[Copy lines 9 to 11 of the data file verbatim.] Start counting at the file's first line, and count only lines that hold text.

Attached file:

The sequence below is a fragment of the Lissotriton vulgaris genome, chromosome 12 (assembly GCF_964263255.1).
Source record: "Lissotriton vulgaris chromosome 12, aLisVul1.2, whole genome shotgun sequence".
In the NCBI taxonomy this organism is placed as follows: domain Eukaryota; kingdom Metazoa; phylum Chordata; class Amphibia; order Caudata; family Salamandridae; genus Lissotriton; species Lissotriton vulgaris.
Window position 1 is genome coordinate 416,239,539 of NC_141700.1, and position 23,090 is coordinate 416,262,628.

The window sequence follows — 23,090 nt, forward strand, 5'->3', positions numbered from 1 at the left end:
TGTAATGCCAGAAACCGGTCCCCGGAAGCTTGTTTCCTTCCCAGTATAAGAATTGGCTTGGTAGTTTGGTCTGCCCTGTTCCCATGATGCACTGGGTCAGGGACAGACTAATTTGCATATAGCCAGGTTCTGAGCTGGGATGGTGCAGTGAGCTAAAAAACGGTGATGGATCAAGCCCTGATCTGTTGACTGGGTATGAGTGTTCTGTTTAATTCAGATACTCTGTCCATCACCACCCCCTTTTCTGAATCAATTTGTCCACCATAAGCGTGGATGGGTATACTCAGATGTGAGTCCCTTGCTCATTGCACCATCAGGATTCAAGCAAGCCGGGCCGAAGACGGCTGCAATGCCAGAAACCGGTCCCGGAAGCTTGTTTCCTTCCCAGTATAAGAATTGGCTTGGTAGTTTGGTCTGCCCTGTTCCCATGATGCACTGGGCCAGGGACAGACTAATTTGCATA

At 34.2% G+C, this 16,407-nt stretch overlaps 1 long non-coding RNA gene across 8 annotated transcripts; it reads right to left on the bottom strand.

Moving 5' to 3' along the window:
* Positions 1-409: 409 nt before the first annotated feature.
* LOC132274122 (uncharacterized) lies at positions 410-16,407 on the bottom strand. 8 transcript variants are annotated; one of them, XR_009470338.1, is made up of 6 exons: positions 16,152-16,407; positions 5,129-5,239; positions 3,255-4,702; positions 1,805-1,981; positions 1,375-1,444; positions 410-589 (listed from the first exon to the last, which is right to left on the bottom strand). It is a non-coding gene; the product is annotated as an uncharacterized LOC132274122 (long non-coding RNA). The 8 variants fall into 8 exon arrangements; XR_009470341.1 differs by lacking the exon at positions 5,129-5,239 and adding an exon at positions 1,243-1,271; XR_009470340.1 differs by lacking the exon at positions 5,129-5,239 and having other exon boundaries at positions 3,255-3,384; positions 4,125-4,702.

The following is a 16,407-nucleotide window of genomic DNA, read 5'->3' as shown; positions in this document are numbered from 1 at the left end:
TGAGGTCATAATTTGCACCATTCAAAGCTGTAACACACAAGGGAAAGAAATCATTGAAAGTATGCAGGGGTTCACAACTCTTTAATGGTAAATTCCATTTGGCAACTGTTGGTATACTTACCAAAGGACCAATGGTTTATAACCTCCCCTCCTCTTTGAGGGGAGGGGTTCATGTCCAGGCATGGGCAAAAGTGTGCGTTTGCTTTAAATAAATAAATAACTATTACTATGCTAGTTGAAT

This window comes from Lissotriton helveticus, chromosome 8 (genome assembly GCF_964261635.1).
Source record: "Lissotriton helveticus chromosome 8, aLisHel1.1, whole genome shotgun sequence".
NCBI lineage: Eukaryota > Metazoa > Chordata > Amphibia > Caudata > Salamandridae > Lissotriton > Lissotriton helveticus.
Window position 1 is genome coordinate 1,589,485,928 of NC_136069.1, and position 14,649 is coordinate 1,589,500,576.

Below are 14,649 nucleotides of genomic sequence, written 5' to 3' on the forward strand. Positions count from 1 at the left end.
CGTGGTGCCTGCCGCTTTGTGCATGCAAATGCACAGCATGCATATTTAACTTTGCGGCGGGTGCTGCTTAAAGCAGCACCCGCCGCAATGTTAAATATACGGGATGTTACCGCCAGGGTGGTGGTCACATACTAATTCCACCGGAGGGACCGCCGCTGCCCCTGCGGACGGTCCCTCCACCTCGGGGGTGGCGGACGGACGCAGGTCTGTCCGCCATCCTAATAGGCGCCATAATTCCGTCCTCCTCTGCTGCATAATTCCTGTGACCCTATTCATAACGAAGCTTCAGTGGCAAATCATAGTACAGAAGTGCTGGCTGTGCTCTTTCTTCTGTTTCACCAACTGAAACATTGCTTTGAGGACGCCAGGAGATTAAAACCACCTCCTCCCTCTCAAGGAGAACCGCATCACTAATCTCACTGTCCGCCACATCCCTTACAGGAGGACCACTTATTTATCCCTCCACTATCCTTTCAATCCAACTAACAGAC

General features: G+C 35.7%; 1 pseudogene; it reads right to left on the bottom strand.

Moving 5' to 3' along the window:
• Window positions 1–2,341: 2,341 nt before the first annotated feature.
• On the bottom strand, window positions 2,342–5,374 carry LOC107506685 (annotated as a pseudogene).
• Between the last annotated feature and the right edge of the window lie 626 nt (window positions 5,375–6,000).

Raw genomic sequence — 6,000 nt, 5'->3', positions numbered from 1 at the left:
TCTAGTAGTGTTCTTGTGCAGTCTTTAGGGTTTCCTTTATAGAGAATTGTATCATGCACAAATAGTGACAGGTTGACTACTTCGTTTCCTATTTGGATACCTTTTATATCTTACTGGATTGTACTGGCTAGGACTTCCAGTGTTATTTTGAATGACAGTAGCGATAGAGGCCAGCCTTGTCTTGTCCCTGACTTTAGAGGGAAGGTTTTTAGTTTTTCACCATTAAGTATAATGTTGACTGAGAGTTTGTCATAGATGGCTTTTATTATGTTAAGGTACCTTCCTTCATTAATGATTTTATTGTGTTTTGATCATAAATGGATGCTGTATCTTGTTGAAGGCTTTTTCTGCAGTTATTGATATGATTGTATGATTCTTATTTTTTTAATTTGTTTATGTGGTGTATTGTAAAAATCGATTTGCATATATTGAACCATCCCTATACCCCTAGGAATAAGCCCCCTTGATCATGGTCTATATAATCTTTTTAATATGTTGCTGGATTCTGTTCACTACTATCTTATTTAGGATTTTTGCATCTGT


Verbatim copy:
* Positions 1-409: 409 nt before the first annotated feature.
* LOC132274122 (uncharacterized) lies at positions 410-16,407 on the bottom strand. 8 transcript variants are annotated; one of them, XR_009470338.1, is made up of 6 exons: positions 16,152-16,407; positions 5,129-5,239; positions 3,255-4,702; positions 1,805-1,981; positions 1,375-1,444; positions 410-589 (listed from the first exon to the last, which is right to left on the bottom strand). It is a non-coding gene; the product is annotated as an uncharacterized LOC132274122 (long non-coding RNA). The 8 variants fall into 8 exon arrangements; XR_009470341.1 differs by lacking the exon at positions 5,129-5,239 and adding an exon at positions 1,243-1,271; XR_009470340.1 differs by lacking the exon at positions 5,129-5,239 and having other exon boundaries at positions 3,255-3,384; positions 4,125-4,702.

The following is a 16,407-nucleotide window of genomic DNA, read 5'->3' as shown; positions in this document are numbered from 1 at the left end: